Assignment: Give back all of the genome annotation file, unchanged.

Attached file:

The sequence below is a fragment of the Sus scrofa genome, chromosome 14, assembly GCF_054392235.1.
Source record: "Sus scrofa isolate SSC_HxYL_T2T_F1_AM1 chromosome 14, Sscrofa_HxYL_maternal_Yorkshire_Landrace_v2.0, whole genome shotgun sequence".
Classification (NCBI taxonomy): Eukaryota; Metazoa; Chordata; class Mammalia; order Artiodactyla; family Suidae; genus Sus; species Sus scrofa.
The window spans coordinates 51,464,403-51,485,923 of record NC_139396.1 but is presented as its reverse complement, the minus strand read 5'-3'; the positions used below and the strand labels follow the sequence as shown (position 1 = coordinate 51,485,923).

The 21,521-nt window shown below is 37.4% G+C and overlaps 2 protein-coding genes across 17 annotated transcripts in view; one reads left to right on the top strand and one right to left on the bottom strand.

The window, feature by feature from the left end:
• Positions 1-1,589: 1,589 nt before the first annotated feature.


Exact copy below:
The sequence below is a fragment of the Sus scrofa genome, chromosome 14, assembly GCF_054392235.1.
Source record: "Sus scrofa isolate SSC_HxYL_T2T_F1_AM1 chromosome 14, Sscrofa_HxYL_maternal_Yorkshire_Landrace_v2.0, whole genome shotgun sequence".
Classification (NCBI taxonomy): Eukaryota; Metazoa; Chordata; class Mammalia; order Artiodactyla; family Suidae; genus Sus; species Sus scrofa.
The window spans coordinates 51,464,403-51,485,923 of record NC_139396.1 but is presented as its reverse complement, the minus strand read 5'-3'; the positions used below and the strand labels follow the sequence as shown (position 1 = coordinate 51,485,923).

The 21,521-nt window shown below is 37.4% G+C and overlaps 2 protein-coding genes across 17 annotated transcripts in view; one reads left to right on the top strand and one right to left on the bottom strand.

The window, feature by feature from the left end:
• Positions 1-1,589: 1,589 nt before the first annotated feature.